Last Friday afternoon, AP General Counsel Laura Malone received a letter from the office of United States Attorney Ronald C. Machen Jr. advising that, at some unidentified time earlier this year, the Department obtained telephone toll records for more than 20 separate telephone lines assigned to the AP and its journalists. The records that were secretly obtained cover a full two-month period in early 2012 and, at least as described in Mr. Machen’s letter, include all such records for, among other phone lines, an AP general phone number in New York City as well as AP bureaus in New York City, Washington, D.C., Hartford, Connecticut, and at the House of Representatives. This action was taken without advance notice to AP or to any of the affected journalists, and even after the fact no notice has been sent to individual journalists whose home phones and cell phone records were seized by the Department.

This entire leak investigation was always a witch hunt, because sources in the Middle East were blabbing about it anyway, because John Brennan was blabbing too, and because the White House planned to blab about it the following day.

But that, apparently, didn’t stop DOJ from throwing its most aggressive weapons against Adam Goldman and Matt Apuzzo, who first broke the story.

Marcy has been blogging full time since 2007. She’s known for her live-blogging of the Scooter Libby trial, her discovery of the number of times Khalid Sheikh Mohammed was waterboarded, and generally for her weedy analysis of document dumps.

Marcy Wheeler is an independent journalist writing about national security and civil liberties. She writes as emptywheel at her eponymous blog, publishes at outlets including the Guardian, Salon, and the Progressive, and appears frequently on television and radio. She is the author of Anatomy of Deceit, a primer on the CIA leak investigation, and liveblogged the Scooter Libby trial.

Marcy has a PhD from the University of Michigan, where she researched the “feuilleton,” a short conversational newspaper form that has proven important in times of heightened censorship. Before and after her time in academics, Marcy provided documentation consulting for corporations in the auto, tech, and energy industries. She lives with her spouse and dog in Grand Rapids, MI.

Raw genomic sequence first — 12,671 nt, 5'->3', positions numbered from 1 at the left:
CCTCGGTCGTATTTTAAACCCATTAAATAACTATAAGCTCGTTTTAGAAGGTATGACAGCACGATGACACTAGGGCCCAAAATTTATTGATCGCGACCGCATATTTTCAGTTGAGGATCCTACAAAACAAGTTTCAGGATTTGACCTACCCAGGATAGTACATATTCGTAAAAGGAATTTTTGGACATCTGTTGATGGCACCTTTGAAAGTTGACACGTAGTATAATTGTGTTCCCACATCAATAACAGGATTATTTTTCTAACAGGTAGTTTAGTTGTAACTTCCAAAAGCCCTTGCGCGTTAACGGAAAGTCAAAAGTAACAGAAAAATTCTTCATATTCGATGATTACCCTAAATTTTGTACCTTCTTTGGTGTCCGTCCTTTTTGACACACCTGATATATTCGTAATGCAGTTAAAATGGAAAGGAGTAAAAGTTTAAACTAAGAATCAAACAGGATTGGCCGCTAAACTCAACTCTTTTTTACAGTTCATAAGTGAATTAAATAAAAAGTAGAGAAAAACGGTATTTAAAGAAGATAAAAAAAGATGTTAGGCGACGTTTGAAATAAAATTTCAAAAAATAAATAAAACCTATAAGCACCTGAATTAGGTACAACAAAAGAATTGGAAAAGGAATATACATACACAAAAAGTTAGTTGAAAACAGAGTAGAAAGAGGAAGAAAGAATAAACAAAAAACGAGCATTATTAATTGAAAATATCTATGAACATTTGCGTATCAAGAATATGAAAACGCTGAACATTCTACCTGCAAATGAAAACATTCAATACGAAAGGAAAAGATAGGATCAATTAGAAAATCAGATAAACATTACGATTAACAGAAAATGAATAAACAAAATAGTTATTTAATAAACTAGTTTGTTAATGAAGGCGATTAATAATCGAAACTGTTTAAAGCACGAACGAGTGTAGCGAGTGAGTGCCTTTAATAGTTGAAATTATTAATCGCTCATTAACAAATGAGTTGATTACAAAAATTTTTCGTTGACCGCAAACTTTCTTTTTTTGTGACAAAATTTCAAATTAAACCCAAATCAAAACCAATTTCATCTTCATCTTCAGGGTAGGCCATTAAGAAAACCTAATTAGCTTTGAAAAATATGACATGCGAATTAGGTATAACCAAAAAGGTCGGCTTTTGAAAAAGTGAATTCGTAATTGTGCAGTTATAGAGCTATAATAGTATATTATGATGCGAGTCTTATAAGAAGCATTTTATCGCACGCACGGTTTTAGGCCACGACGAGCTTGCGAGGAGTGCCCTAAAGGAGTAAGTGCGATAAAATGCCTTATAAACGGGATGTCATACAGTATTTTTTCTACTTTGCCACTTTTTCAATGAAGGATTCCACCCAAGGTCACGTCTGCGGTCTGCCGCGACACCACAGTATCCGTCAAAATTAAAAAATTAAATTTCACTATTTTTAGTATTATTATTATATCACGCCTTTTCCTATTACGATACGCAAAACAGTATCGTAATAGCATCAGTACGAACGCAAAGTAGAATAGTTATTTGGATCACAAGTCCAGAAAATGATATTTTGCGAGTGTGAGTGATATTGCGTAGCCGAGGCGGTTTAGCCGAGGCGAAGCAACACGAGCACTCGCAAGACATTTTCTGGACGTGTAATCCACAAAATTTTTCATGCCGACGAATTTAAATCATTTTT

13 replies
  1. Jim White says:

    And why are we just now finding out, a whole fucking YEAR after the months for which the records were seized and otherwise obtained? We know from the immediate White House hissy fit that the “investigation” started right away.

  2. joanneleon says:

    Well, as soon as I saw this, I told my fiance “Marcy has been waiting for this”.

    So why did the DOJ do this? And why now?

    Are they after Goldman and Apuzzo or are they after whoever told them about the bomb plot? I’m a bit confused about why they are going after the AP reporters. Intimidation? Make an example of them?

    You’d think that if they wanted to scare the pants off of someone, they’d want to scare the leaker who told AP about it the week before. Since they mention the AP line in the House gallery, do they think it’s someone from the House intel committee? Can we assume that they now know who told AP? Heck, if it was a member of the House, and it’s somebody involved in the Benghazi hearings… nah.

    If they were to charge Goldman and Apuzzo, would they charge them with revealing classified info, or go all the way to the Espionage Act? Hard to believe.

    Sorry for the million questions. I’m kind of thinking aloud.

  3. Snoopdido says:

    In yesterday’s post regarding “the Secrets that Will Remain Hidden in Benghazi”, Emptywheel linked to “the ebook by two former Special Operations fighters that purports to present the “Definitive Report” on Benghazi”. After grabbing a copy and reading through it, I had to laugh when the authors described Brennan this way:

    “It is an open secret in Washington, DC, that John Brennan is a world-class windbag.”

  4. beowulf says:

    “Actually, the letter itself doesn’t say they were subpoenaed”

    Yes it does in paragraph 4 and 5 (what would be the purpose of going through the subpoena regulations if this wasn’t a subpoena?). What’s most interesting is the AP gave Holder a chance to retreat gracefully. The letter doesn’t mention– but the AP certainly knows– that a subpoena of press phone records had to have been personally approved by the Attorney General himself. Also, it doesn’t sound like DOJ did much in the way of negotiating.

    “The Attorney General’s authorization is normally required before the issuance of any subpoena to a member of the news media or for the telephone toll records of a member of the news media…
    Before considering issuing a subpoena to a member of the news media, or for telephone toll records of a member of the news media, Department attorneys should take all reasonable steps to attempt to obtain the information through alternative sources or means. 28 C.F.R. § 50.10(b). In addition, Department attorneys contemplating issuing a subpoena to a member of the news media must first attempt negotiations with the media aimed at accommodating the interests of the trial or grand jury with the interests of the media… Negotiations with the affected media member must also precede any request to subpoena the telephone toll records of any member of the news media, so long as the responsible Assistant Attorney General determines that such negotiations would not pose a substantial threat to the investigation at issue.”